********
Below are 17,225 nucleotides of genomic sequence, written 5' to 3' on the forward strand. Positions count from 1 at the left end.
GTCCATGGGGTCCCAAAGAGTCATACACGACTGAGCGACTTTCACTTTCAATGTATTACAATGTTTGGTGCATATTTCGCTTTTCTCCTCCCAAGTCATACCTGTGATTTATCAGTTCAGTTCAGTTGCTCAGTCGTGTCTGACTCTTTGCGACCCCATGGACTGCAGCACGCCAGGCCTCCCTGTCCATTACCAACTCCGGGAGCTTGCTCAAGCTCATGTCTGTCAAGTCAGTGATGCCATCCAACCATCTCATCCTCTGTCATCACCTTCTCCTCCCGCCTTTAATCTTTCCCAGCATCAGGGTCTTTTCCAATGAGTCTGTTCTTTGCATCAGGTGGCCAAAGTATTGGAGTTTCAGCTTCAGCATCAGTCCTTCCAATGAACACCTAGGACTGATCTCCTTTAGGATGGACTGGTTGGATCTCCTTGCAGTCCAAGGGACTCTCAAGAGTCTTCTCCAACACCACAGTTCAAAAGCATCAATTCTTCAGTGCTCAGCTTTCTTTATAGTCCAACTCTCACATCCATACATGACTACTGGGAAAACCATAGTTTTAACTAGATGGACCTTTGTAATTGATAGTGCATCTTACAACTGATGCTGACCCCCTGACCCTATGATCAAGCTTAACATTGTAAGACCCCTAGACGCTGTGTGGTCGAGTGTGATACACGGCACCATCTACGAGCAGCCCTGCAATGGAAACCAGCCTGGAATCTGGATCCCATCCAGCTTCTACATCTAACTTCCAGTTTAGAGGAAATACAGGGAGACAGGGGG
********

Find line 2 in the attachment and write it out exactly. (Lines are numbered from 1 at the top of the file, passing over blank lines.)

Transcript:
GTCCATGGGGTCCCAAAGAGTCATACACGACTGAGCGACTTTCACTTTCAATGTATTACAATGTTTGGTGCATATTTCGCTTTTCTCCTCCCAAGTCATACCTGTGATTTATCAGTTCAGTTCAGTTGCTCAGTCGTGTCTGACTCTTTGCGACCCCATGGACTGCAGCACGCCAGGCCTCCCTGTCCATTACCAACTCCGGGAGCTTGCTCAAGCTCATGTCTGTCAAGTCAGTGATGCCATCCAACCATCTCATCCTCTGTCATCACCTTCTCCTCCCGCCTTTAATCTTTCCCAGCATCAGGGTCTTTTCCAATGAGTCTGTTCTTTGCATCAGGTGGCCAAAGTATTGGAGTTTCAGCTTCAGCATCAGTCCTTCCAATGAACACCTAGGACTGATCTCCTTTAGGATGGACTGGTTGGATCTCCTTGCAGTCCAAGGGACTCTCAAGAGTCTTCTCCAACACCACAGTTCAAAAGCATCAATTCTTCAGTGCTCAGCTTTCTTTATAGTCCAACTCTCACATCCATACATGACTACTGGGAAAACCATAGTTTTAACTAGATGGACCTTTGTAATTGATAGTGCATCTTACAACTGATGCTGACCCCCTGACCCTATGATCAAGCTTAACATTGTAAGACCCCTAGACGCTGTGTGGTCGAGTGTGATACACGGCACCATCTACGAGCAGCCCTGCAATGGAAACCAGCCTGGAATCTGGATCCCATCCAGCTTCTACATCTAACTTCCAGTTTAGAGGAAATACAGGGAGACAGGGGG